Holocaust survivor Ray Kaner, with family members, as she lights a Memorial Candle

US Senate Majority Leader Chuck Schumer

Museum of Jewish Heritage – A Living Memorial to the Holocaust Presents Annual Gathering of Remembrance at Temple Emanu-El of New York City

Several hundred New Yorkers came together on Sunday, May 5, to honor the memory of those who were lost during the Holocaust, as well as survivors and their descendants, at the Museum of Jewish Heritage – A Living Memorial to the Holocaust’s Annual Gathering of Remembrance at Temple Emanu-El of New York City.

 Amid an increase in antisemitic incidents across the globe, the memorial served as a reminder of the dangers of intolerance and hate.  The Annual Gathering of Remembrance took place a few hours before the start of Yom HaShoah, or Holocaust Remembrance Day, and exemplified the Museum’s mission to “never forget.” Visit to watch the ceremony.

 The program featured remarks and musical performances. Among the speakers were Museum President and CEO Jack Kliger, Board Chair Bruce Ratner, US Senate Majority Leader Chuck Schumer, US Congressman Jerrold Nadler, Temple Emanu-El Senior Rabbi Joshua M. Davidson, New York’s Fifth Avenue Synagogue Cantor Malovaney, and Park Avenue Synagogue Assistant Cantor Mira Davis, as well as from Holocaust Survivor Martin Bloch, and grandson of a Holocaust survivor, Jordan Farkas.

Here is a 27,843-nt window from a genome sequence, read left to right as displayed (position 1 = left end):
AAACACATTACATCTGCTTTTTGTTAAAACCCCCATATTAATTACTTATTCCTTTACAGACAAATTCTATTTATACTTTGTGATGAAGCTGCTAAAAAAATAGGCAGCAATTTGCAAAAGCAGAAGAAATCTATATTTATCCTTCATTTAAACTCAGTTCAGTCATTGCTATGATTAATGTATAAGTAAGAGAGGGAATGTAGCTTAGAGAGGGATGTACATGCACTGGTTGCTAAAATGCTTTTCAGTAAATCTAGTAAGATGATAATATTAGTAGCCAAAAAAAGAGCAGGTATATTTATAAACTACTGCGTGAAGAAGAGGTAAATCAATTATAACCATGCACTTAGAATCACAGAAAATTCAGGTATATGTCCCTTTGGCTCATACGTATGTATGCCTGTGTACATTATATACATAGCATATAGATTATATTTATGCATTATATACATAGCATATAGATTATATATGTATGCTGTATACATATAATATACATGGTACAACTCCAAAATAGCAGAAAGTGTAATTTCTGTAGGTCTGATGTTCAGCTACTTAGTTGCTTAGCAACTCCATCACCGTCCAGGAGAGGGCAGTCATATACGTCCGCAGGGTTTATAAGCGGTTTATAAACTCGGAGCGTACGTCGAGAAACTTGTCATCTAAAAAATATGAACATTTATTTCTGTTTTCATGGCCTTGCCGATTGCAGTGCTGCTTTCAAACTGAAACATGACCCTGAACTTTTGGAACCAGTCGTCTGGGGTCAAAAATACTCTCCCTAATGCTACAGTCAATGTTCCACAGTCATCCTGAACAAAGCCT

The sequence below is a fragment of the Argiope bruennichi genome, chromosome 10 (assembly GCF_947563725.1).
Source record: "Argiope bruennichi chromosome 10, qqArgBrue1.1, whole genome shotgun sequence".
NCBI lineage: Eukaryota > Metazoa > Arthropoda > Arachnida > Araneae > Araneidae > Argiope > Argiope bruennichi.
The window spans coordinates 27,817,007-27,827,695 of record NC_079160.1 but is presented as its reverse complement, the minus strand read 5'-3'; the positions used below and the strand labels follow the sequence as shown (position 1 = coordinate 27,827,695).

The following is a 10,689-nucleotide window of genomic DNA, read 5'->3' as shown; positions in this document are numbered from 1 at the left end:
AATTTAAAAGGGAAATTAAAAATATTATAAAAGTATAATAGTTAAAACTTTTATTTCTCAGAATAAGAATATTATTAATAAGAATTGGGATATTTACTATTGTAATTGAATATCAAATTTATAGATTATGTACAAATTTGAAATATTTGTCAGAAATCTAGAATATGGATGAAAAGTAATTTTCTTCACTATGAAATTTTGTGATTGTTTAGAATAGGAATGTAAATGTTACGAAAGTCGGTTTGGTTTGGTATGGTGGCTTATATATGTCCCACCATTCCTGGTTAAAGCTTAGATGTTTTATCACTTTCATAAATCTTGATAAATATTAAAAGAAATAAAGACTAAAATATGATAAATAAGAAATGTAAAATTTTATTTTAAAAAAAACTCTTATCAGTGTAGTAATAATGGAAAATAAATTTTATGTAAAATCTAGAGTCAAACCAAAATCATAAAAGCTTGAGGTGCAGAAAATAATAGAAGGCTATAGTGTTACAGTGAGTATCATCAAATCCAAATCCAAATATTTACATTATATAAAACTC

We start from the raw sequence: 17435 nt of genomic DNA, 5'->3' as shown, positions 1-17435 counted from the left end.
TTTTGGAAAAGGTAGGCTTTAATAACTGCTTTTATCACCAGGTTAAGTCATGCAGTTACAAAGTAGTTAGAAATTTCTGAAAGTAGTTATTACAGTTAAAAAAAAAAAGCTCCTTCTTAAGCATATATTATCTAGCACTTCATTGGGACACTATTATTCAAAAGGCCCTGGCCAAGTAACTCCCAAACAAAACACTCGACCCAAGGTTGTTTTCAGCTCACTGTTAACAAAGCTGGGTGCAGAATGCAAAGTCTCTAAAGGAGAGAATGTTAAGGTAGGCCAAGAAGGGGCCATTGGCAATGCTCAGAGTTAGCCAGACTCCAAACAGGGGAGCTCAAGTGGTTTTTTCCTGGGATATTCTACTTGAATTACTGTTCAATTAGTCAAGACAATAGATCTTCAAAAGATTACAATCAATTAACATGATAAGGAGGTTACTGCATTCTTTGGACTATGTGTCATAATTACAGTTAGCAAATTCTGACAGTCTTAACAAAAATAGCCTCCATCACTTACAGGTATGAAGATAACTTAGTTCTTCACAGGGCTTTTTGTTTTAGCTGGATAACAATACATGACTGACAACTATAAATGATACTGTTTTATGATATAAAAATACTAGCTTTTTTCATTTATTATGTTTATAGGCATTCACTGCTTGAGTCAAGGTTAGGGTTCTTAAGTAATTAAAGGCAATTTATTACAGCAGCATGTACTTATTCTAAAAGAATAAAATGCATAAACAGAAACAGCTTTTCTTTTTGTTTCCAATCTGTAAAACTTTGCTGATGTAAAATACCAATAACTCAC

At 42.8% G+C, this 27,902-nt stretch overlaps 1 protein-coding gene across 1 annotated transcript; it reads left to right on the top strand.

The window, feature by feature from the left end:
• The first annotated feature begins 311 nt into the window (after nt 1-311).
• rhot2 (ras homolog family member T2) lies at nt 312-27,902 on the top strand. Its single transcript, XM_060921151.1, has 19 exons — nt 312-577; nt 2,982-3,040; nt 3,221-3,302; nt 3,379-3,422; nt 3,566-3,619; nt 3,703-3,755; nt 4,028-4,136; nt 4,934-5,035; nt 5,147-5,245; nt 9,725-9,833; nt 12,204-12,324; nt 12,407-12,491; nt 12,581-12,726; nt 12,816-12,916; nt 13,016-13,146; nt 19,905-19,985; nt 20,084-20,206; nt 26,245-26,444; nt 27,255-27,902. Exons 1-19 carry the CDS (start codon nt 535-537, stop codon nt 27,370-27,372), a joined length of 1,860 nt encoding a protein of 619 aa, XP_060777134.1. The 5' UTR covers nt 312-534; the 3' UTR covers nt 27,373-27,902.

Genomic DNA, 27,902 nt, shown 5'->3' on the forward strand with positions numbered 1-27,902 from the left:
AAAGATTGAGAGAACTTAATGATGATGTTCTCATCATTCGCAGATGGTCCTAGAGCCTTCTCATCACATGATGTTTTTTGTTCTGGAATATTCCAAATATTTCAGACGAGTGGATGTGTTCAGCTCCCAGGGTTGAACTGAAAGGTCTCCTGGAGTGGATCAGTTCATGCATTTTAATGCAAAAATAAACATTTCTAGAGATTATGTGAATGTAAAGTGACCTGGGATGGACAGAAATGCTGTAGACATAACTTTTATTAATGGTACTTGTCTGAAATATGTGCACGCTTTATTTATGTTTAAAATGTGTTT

“Let us remember, the Holocaust did not begin with violence—it started with words. The Annual Gathering of Remembrance is very much for and about the 6 million and the survivors,” said Jack Kliger, President and CEO of the Museum of Jewish Heritage – A Living Memorial to the Holocaust. As we embark on this journey of remembrance, let us carry the torch of hope in our hearts. Let us vow to be vigilant guardians of tolerance and peace. Let us never forget that it is only through unity and compassion that we can truly honor the memory of those we have lost.

 “This year’s event is particularly poignant as we remember not only those who perished during the Holocaust but also the survivors who have died in the past year. Their stories, their resilience, and their unwavering spirit in the face of unimaginable adversity will forever inspire us,” said Museum Board Chairman Bruce Ratner. “As Elie Wiesel once said “Without memory, there is no culture. Without memory, there would be no civilization, no society, no future.” As we gather to remember today, we solidify our future – a future where all are taught the lessons of the Holocaust; where all learn from the resiliency of survivors; where everyone stands against prejudice.”